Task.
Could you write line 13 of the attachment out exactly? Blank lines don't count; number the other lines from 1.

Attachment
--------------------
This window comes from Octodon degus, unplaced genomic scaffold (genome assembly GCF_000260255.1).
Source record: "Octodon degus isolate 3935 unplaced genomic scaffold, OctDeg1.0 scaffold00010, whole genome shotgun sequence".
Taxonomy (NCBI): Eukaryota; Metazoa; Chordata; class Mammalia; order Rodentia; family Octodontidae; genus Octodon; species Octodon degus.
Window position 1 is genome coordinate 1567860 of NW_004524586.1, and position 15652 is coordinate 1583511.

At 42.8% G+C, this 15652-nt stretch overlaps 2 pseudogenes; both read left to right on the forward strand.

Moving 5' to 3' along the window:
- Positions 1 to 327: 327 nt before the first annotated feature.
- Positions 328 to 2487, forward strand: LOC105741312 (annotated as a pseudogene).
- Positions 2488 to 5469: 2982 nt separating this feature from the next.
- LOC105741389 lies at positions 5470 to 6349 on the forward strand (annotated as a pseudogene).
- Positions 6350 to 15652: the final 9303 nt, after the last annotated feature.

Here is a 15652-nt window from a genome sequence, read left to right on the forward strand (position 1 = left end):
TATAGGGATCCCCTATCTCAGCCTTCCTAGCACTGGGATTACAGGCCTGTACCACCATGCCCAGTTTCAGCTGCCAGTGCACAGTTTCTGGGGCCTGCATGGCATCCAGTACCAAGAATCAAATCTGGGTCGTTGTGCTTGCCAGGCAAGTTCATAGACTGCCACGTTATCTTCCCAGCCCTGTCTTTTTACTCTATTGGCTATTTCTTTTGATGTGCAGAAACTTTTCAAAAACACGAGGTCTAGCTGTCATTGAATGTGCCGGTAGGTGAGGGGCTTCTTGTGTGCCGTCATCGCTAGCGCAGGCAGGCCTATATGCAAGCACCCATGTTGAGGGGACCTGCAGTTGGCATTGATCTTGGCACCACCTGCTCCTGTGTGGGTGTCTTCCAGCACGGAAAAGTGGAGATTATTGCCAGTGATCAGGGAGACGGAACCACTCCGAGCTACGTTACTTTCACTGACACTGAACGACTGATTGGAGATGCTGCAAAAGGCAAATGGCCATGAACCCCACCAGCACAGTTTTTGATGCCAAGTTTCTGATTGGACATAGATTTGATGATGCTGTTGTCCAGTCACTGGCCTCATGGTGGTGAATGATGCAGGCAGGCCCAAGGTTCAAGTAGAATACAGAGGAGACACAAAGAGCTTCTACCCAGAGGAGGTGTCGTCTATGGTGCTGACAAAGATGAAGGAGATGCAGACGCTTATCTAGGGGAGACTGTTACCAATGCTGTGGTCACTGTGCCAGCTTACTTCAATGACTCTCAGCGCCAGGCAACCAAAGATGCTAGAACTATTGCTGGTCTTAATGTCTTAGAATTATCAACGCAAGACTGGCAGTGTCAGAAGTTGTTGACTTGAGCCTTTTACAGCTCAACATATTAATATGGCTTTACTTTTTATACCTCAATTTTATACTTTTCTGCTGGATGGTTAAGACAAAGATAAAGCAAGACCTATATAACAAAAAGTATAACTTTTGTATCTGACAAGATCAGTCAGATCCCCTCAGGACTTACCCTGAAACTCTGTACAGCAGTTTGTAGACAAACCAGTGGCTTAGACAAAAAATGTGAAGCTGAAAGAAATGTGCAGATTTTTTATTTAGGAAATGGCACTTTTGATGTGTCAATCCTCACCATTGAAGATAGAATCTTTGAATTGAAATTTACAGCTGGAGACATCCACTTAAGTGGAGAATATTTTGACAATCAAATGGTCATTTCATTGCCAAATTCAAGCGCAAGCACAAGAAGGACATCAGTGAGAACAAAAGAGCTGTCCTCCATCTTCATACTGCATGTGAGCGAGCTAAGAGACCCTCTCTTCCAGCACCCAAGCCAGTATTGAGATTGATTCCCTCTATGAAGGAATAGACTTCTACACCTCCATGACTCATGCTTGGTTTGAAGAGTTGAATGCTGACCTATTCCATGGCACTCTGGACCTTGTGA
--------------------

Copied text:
TATAGGGATCCCCTATCTCAGCCTTCCTAGCACTGGGATTACAGGCCTGTACCACCATGCCCAGTTTCAGCTGCCAGTGCACAGTTTCTGGGGCCTGCATGGCATCCAGTACCAAGAATCAAATCTGGGTCGTTGTGCTTGCCAGGCAAGTTCATAGACTGCCACGTTATCTTCCCAGCCCTGTCTTTTTACTCTATTGGCTATTTCTTTTGATGTGCAGAAACTTTTCAAAAACACGAGGTCTAGCTGTCATTGAATGTGCCGGTAGGTGAGGGGCTTCTTGTGTGCCGTCATCGCTAGCGCAGGCAGGCCTATATGCAAGCACCCATGTTGAGGGGACCTGCAGTTGGCATTGATCTTGGCACCACCTGCTCCTGTGTGGGTGTCTTCCAGCACGGAAAAGTGGAGATTATTGCCAGTGATCAGGGAGACGGAACCACTCCGAGCTACGTTACTTTCACTGACACTGAACGACTGATTGGAGATGCTGCAAAAGGCAAATGGCCATGAACCCCACCAGCACAGTTTTTGATGCCAAGTTTCTGATTGGACATAGATTTGATGATGCTGTTGTCCAGTCACTGGCCTCATGGTGGTGAATGATGCAGGCAGGCCCAAGGTTCAAGTAGAATACAGAGGAGACACAAAGAGCTTCTACCCAGAGGAGGTGTCGTCTATGGTGCTGACAAAGATGAAGGAGATGCAGACGCTTATCTAGGGGAGACTGTTACCAATGCTGTGGTCACTGTGCCAGCTTACTTCAATGACTCTCAGCGCCAGGCAACCAAAGATGCTAGAACTATTGCTGGTCTTAATGTCTTAGAATTATCAACGCAAGACTGGCAGTGTCAGAAGTTGTTGACTTGAGCCTTTTACAGCTCAACATATTAATATGGCTTTACTTTTTATACCTCAATTTTATACTTTTCTGCTGGATGGTTAAGACAAAGATAAAGCAAGACCTATATAACAAAAAGTATAACTTTTGTATCTGACAAGATCAGTCAGATCCCCTCAGGACTTACCCTGAAACTCTGTACAGCAGTTTGTAGACAAACCAGTGGCTTAGACAAAAAATGTGAAGCTGAAAGAAATGTGCAGATTTTTTATTTAGGAAATGGCACTTTTGATGTGTCAATCCTCACCATTGAAGATAGAATCTTTGAATTGAAATTTACAGCTGGAGACATCCACTTAAGTGGAGAATATTTTGACAATCAAATGGTCATTTCATTGCCAAATTCAAGCGCAAGCACAAGAAGGACATCAGTGAGAACAAAAGAGCTGTCCTCCATCTTCATACTGCATGTGAGCGAGCTAAGAGACCCTCTCTTCCAGCACCCAAGCCAGTATTGAGATTGATTCCCTCTATGAAGGAATAGACTTCTACACCTCCATGACTCATGCTTGGTTTGAAGAGTTGAATGCTGACCTATTCCATGGCACTCTGGACCTTGTGA